Deciding on black paint vs brown enamel on a new Ashford,,,

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New Member
Dec 15, 2022
Southern Missouri
I've read everything I can find on this question and I still like the look of the enamel, but my wife is concerned about how it will look in a few years.
Seems there is no satisfactory way to repair chips, correct?
Besides accidental hits with a poker or a pot or something, and boil overs/spills, are there other ways the enamel gets damaged?
If not damaged, the enamel seems like a nice look even when it gets older...
And the enamel seems easier to clean.
One question I have not seen answered: does the enamel have the burn-in smell when first fired up?
Is it easy to keep the black paint looking new?
Any advice or recommendations are welcome.
The enamel will chip, but usually the manufacturer offers small bottles of touch-up paint. Think “nail polish.” The applicator does an acceptable job, but close inspection will reveal those repaired spots. Black matte paint looks good & can also be touched up, but in most cases, the entire stove needs to be painted in order to look good. Enamel paint is baked on & won’t smell during the first few fires, but other compounds used in the manufacture & assembly might.
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I’m partial to the enameled stoves. I don’t have any fireplace tools by choice. I wouldn’t cook on an enameled stove.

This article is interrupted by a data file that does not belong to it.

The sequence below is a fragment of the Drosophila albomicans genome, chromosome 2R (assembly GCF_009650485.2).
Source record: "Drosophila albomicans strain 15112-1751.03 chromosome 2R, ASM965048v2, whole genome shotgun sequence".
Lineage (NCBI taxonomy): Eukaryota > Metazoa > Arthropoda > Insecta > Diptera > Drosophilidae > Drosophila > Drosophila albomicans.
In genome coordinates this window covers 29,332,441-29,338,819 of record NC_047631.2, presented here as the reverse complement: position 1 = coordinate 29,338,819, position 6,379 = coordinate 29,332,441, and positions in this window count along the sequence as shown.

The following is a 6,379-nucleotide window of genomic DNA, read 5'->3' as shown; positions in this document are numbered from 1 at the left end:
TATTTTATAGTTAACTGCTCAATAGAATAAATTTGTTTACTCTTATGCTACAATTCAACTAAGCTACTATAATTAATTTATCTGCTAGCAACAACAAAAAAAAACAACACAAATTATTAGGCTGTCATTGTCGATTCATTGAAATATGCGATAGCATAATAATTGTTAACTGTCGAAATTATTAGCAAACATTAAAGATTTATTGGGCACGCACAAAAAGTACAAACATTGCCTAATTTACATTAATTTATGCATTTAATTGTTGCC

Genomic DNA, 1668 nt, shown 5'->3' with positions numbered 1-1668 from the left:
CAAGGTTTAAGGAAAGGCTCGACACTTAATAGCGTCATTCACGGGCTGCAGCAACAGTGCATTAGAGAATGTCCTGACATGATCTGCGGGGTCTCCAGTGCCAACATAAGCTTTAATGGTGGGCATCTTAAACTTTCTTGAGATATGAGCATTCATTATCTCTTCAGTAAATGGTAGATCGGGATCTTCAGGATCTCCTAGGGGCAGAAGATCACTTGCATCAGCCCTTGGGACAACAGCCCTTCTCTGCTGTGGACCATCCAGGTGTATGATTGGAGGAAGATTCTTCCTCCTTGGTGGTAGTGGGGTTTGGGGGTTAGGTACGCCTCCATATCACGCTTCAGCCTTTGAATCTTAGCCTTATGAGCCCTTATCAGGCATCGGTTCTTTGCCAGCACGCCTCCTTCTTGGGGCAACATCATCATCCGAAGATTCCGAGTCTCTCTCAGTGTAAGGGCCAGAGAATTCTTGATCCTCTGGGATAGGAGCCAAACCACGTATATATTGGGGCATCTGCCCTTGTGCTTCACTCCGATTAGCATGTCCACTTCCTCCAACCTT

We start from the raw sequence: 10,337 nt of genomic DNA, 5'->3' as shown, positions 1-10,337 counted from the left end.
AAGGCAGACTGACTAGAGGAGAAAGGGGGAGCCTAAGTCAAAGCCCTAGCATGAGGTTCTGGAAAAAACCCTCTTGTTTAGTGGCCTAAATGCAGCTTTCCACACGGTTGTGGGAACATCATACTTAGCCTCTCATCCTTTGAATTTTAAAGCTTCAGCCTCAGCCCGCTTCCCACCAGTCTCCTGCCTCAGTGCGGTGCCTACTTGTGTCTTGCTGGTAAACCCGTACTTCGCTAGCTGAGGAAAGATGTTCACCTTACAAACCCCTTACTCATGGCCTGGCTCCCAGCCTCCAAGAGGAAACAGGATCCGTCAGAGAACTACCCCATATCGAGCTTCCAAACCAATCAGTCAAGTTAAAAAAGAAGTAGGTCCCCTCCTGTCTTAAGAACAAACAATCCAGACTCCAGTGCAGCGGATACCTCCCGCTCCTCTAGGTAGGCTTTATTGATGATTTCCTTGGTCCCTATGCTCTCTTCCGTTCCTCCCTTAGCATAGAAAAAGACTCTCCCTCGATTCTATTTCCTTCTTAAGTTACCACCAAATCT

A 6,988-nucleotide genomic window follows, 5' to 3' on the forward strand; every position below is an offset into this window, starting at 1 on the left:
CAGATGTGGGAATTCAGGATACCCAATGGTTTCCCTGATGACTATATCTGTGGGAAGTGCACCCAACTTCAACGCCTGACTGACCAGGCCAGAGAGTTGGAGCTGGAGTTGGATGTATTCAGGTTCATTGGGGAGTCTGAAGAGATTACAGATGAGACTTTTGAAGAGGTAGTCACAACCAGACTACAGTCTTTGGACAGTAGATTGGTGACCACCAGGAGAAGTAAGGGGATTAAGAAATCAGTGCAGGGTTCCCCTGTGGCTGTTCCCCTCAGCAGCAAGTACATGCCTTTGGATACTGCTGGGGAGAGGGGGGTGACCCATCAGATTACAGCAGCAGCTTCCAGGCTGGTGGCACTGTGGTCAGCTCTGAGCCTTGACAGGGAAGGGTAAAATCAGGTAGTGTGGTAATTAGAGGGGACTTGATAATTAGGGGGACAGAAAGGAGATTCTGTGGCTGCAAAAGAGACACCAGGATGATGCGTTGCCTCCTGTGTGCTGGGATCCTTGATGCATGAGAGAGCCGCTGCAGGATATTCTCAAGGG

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I’ve got a couple of enamel stoves and when they chip it just looks like crap even after the touch up. Personally I’d go with black paint. It can be completely repainted and look like new again down the road. Enamel not so much.
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I’ve heard this “easier to clean” line before but I don’t know many folks who wash the outside of their stoves and I have done it with great success on black paint. I don’t think this is a real benefit.

If you just love enamel then you should get it but beware of the problems.

It’s super easy to repaint a stove.
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My chestnut brown enamel A30 had noticeable smell for me on the first two burns, for my wife on the first three. You really want to follow the manual on any new stove like this and do the break-in burns with the windows open. Or out in the driveway, I recall one user here a few years ago with a bit of stove pipe doing his break in burns in the driveway since it was already winter for him.

I have broken out my clay bar from the automotive detailing box onto my A30 once or twice since 2014. No chips in mine, but I don't keep a hot water pot on the top and have never cooked on it. If I was going to cook on my Ashford I would lift off the cast/enameled top plate and cook directly on the welded steel firebox.

I mostly go over mine with a soft damp cloth every spring at the end of burn season and don't otherwise sweat about it. I really like the look of the not enameled cast iron black Ashford, but my wife made 'that face' so I do not own one.

I have not been able to chip my stove's enamel by thunking on it with cordwood or any contact from bare skin. Whacking it with metal is ill advised I am sure, and I am no hurry to put a metal container (any container) of water on top of mine.
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To re-iterate, I dunno what part of the stove was making the smell for the first 2-3 burns, but it went away.

Long term I think the flat black would be easier to maintain with a bit of carbon black, but with not very much common sense I have been able to maintain my enamel since 2014.
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